Turkey's Mayor's Race for Mayor Erdogan is facing a severe test

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Turkey's Mayor's Race for Mayor Erdogan is facing a severe test

2019-04-01 11:25:09 76 ℃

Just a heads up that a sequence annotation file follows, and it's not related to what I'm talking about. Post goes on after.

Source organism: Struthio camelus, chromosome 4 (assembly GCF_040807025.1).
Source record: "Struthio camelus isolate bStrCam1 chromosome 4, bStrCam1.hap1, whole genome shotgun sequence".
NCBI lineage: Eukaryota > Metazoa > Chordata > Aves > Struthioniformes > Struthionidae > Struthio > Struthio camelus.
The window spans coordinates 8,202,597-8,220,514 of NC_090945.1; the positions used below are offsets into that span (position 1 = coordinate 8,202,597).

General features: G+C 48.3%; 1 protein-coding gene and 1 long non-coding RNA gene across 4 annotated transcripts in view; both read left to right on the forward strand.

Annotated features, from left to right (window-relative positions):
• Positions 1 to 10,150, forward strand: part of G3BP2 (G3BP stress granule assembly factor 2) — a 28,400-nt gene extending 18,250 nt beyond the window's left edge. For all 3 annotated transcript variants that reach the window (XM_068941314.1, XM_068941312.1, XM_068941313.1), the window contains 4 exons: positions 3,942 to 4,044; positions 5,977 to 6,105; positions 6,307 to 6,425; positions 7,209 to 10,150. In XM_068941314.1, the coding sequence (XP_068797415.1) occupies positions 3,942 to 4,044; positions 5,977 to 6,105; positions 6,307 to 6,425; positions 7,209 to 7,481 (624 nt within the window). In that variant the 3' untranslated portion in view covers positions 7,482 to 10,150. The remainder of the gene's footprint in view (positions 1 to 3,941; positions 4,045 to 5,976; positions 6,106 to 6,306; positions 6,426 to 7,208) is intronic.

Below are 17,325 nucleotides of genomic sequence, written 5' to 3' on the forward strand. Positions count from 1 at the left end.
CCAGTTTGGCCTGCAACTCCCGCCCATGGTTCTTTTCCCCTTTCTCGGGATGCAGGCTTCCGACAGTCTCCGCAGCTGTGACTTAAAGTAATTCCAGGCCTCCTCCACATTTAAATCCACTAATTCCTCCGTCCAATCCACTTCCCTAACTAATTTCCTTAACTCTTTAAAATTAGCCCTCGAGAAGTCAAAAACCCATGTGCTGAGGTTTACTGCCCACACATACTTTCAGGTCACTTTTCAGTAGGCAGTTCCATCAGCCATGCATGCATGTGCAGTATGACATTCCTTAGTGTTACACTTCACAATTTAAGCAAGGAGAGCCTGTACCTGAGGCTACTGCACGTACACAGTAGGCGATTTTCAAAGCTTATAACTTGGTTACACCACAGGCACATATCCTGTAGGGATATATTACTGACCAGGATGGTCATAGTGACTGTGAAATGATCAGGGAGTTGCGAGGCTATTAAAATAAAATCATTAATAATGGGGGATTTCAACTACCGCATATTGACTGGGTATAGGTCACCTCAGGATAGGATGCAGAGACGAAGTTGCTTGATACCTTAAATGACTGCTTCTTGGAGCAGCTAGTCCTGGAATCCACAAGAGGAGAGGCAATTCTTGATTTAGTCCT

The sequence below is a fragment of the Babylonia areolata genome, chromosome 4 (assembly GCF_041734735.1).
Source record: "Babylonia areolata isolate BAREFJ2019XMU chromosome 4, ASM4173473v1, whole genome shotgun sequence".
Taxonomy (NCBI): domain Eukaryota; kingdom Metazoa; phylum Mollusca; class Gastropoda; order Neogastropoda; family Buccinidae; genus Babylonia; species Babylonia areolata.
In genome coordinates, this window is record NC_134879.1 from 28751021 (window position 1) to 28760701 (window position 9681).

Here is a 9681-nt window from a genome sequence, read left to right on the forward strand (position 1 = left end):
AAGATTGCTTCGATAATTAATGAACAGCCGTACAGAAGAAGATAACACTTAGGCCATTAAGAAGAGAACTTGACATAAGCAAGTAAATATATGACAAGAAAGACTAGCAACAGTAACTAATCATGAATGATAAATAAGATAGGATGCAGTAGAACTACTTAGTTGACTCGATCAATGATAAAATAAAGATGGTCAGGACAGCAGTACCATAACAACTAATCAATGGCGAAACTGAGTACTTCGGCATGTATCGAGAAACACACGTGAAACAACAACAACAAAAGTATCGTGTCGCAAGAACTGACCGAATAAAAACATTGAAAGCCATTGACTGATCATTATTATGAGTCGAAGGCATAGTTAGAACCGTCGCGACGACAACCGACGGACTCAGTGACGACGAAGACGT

On March 31, Mayor elections and other municipal elections in 30 major Turkish cities are under way, which are regarded as barometers of the popularity of Turkish President Erdogan. More than 57 million voters are eligible to participate in the election of mayors of Turkey's major cities, 51 provincial capitals and 922 districts. They vote at 200,000 polling stations across the country, electing local council representatives and tens of thousands of community and rural administrators. Economic prosperity provided conditions for the success of Erdogan and his Justice and Development Party's previous elections. With Turkey's depreciating currency, double-digit inflation and soaring food prices, the conservative Islamic ruling party may lose control of key mayoral positions. The opposition established strategic cooperation and proposed candidates in the coalition to maximize the chances of defeating members of the Justice and Development Party. Ankara, the capital, is a major battlefield. Opinion polls suggest that opposition coalition candidate Mansour Yawass may end the 25-year rule of the Justice and Development Party. Former government environment minister Mehmet Ozhaseki is running for mayor under the banner of Erdogan and his Nationalist allies. Another closely watched mayoral election was held in Istanbul. Erdogan took power as mayor of the city in 1994 and said at the election rally that whoever wins Istanbul wins Turkey. Erdogan appointed former Prime Minister Ildirin to compete with opposition candidate Ekrem Imagoglu in the Istanbul mayoral election. On March 30, Erdogan addressed the sixth gathering in Istanbul. Erdogan has been making unremitting efforts for the candidate of the Justice and Development Party, describing Turkey's economic plight as an attack by domestic and foreign enemies, and defining the municipal elections held in Turkey on 31 as a matter of national survival. Gonul Ai, 38, said she voted for the ruling party and Yerdelin in Istanbul because of his experience. "I voted for the Justice and Development Party so that their services can continue," said the housewife. "God bless, this crisis and chaos will be solved, and we will see healthier and happier days." Woken Duzgong, 32, said he voted for the opposition candidate Imam Mogro. "Everyone is either competing with Erdogan or fighting for Erdogan," he said. Duzgong added: "All elections have turned into competition with a one-man regime, and what we call the opposition is trying to open up some breathing space." The ruling party accused Mayor Ankara candidate Yawass of forging documents and tax evasion, and threatened not to accept the election results if the candidate accused of having "terrorist" links with the pro-Kurdish People's Democratic Party (the second largest opposition group in parliament) won in the south-east. Since 2016, the Erdogan government has replaced elected mayors of pro-Kurdish parties in nearly 100 cities, appointed mayors arranged by the government, and accused deposed officials of having links with outlawed Kurdish militants. Pro-Kurdish parties are trying to recapture these positions. However, they strategically missed key mayoral elections in major cities, including Istanbul and Ankara, in order to provide votes to rival secular opposition parties to help them challenge Erdogan's party. Since the last local election in 2014, Turkish citizens have participated in five different elections. In last year's presidential and parliamentary elections, Erdogan won 52.6% of the vote, and his party and its nationalist allies won 53.7% of the vote. The municipal elections of 31 were also Erdogan's first test since winning the election last year. Last year's election brought Erdogan a new system and gave him broad powers.